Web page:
Chess is a game that has been played for centuries and has evolved to the point where there are numerous openings that can be used to begin the game. While some openings are very well-known and used regularly, there are also many unusual and half-forgotten openings that are less commonly used. These openings can be a surprise to opponents and can be effective in throwing them off their game. On this page, we will list blog posts that explore some of the most interesting ones.
There are a few reasons why people play unusual openings in chess. One reason is to catch their opponent off guard and gain an early advantage. Unusual openings can be unexpected and force the opponent to think on their feet, potentially making mistakes or using up valuable time on the clock.
Another reason why people play unusual openings is to break away from conventional opening theory. Popular openings such as the Sicilian Defense or the Ruy Lopez have been studied extensively and have well-established lines of play. By playing an unusual opening, a player can avoid well-trodden paths and force their opponent to think more creatively.
- Learn to play Van Geet Opening: Win by waitingLet’s begin the year by discussing an uncommon opening that actually goes by many alternative names. My favorite calling is the Van Geet Opening.
- Learn to play Breyer Gambit: King’s gambit with the queenGyula “Julius” Breyer was a Hungarian chess master, one of the best chess players of his time. In addition to winning the Hungarian Championship in 1912 and several other significant tournaments, he made his mark in chess history by setting a new record (in 1921) for blindfolded play, managing to compete against 25 opponents simultaneously.
- Learn to play Anderssen Opening: Voluntarily give up the first move advantageAnderssen Opening, named after the renowned unofficial World Chess Champion, Adolf Anderssen, gained its moniker due to his notable usage of the opening strategy during his 1858 match against the great Paul Morphy, employing it on three separate occasions.
- Learn to beat Panteldakis CountergambitAlthough the validity of the move 2. … f5?! can be doubted, I cannot overlook one of the oldest responses to the King’s Gambit, where Black declines the offered pawn with a sacrifice of their own.
- Learn to play Swiss Gambit: The clash of f-pawnsThe Swiss Gambit is an opening in chess that shares a common starting sequence but has two different versions. It begins with the moves 1. f4 f5, and from there, White employs the gambit by playing 2. e4.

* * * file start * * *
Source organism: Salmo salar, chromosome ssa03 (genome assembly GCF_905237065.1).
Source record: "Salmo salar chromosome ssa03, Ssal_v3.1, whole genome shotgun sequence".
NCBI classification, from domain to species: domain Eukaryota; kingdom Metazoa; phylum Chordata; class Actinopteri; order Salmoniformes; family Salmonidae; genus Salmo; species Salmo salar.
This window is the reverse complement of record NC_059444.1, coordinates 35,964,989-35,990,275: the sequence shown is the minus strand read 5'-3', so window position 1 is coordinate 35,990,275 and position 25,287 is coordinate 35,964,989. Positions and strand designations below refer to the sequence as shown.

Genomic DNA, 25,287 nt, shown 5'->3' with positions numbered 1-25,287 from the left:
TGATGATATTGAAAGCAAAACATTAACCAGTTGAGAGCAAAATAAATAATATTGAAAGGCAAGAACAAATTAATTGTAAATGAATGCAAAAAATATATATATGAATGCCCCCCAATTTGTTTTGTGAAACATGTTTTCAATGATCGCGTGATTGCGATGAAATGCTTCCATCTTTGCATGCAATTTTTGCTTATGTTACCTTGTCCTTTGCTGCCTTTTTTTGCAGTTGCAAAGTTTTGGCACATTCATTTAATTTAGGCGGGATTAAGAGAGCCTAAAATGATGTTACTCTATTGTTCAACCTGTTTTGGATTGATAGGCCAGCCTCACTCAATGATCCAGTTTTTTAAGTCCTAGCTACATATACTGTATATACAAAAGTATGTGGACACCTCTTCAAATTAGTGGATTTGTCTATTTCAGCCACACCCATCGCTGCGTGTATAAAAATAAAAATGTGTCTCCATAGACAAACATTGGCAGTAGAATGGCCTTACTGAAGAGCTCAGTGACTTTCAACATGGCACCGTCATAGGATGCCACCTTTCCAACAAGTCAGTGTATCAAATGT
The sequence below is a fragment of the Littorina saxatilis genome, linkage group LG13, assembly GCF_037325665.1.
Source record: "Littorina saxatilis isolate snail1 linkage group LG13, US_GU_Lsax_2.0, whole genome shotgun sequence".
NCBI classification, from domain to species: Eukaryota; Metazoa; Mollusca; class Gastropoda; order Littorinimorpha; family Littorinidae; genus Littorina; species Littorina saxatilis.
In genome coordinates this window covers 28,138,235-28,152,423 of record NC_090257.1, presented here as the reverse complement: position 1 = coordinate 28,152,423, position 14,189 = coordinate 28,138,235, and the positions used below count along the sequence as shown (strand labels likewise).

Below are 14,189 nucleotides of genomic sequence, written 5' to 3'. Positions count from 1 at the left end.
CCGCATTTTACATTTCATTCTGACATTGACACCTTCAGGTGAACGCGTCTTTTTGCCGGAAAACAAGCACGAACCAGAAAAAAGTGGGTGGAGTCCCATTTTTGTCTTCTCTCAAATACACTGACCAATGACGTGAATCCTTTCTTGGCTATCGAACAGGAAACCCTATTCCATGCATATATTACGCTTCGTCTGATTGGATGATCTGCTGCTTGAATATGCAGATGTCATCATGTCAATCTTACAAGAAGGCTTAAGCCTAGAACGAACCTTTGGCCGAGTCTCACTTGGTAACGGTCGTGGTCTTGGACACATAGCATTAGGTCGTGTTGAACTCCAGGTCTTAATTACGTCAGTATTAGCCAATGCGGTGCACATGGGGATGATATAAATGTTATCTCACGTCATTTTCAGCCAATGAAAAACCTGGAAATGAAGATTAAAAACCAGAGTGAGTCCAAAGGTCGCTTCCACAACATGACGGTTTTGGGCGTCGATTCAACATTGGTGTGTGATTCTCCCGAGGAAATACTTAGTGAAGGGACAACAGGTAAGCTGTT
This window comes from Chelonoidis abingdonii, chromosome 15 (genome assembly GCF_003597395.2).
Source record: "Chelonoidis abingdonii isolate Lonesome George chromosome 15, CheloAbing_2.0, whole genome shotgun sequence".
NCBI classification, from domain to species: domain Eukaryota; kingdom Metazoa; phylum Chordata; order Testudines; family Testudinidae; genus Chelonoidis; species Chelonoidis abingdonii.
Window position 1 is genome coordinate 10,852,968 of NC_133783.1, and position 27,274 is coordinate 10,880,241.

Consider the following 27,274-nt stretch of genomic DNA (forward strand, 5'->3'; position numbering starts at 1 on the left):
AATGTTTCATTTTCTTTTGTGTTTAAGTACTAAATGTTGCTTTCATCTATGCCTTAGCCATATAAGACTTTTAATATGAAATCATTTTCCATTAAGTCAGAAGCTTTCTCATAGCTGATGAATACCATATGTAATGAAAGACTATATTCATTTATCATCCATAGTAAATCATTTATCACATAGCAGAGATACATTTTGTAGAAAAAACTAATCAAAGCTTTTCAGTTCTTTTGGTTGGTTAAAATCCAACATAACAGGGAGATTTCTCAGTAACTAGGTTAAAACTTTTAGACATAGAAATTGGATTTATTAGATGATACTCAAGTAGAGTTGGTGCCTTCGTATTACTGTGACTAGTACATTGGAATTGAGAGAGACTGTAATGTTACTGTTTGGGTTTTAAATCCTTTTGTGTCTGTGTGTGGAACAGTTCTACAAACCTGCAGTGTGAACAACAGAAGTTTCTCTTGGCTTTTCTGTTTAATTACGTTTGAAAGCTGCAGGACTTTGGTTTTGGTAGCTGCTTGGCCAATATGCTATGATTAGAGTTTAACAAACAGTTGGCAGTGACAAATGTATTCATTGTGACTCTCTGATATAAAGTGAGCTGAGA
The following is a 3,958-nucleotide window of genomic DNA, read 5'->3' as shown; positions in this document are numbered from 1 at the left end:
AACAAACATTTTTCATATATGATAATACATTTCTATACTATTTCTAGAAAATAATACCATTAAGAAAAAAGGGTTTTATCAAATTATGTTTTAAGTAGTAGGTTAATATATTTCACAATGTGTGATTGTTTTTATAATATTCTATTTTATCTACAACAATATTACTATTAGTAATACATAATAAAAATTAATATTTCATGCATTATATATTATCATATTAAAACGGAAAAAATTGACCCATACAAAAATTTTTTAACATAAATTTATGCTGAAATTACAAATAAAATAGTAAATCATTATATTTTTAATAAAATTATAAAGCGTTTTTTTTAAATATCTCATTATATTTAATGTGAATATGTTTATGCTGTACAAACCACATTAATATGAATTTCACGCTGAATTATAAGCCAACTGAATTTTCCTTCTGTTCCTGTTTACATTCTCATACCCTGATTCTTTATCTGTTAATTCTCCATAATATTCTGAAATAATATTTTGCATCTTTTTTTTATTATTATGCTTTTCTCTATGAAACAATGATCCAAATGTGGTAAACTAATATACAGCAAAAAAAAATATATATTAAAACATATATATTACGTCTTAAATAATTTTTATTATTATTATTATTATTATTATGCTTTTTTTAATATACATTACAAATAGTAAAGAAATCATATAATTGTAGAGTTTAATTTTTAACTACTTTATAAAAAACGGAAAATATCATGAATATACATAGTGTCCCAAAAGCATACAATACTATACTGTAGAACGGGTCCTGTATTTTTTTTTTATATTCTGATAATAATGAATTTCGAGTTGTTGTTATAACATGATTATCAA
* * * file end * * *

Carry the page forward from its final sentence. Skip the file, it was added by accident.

- Learn to play Stafford Gambit: Risky and trickyBlack sacrifices a pawn and gives up all center pawns. In return, Black hopes to get the initiative and an attack on the kingside. The Stafford Gambit is undeniably not a strategically strong opening choice. Nevertheless, its deceptive nature makes it a compelling option, particularly in fast-paced blitz games, where it can lead to entertaining victories.
- Learn to play La Bourdonnais Variation against French DefenseNamed after Louis-Charles Mahé de La Bourdonnais, possibly the strongest player in the early 19th century, this opening is defined by the following moves: 1. e4 e6 2. f4
- Learn to play Grob’s Attack: Yes, one of the least recommended openingsThe Grob’s Attack is an unusual chess opening where White starts with the move 1. g4. Despite having a small group of enthusiasts, it is generally regarded as one of the weakest opening choices for White. However, it does possess an element of surprise, catching many opponents off guard and leading them to make errors due to their unfamiliarity with it.
- Learn to play Harmonist Variation against Pirc DefenseFrom a technical standpoint, the move 2. f4 is considered to be slightly less strong compared to the more common 2. d4, but it is by no means a mistake. In fact, it can lead to interesting and sharp positions, catching some opponents off guard.
- Learn to play Elephant Gambit: Because you canIf you play the Latvian Gambit, you won’t be in a worse situation with this one. With its roots tracing back to the 19th century, this bold strategy has intermittently resurfaced as an unexpected weapon.
- Learn to play against Wayward Queen AttackSuppose someone attempts to employ this opening against us. In such a scenario, do you happen to be familiar with the most efficacious approach to defending ourselves while simultaneously setting up a counter-attack?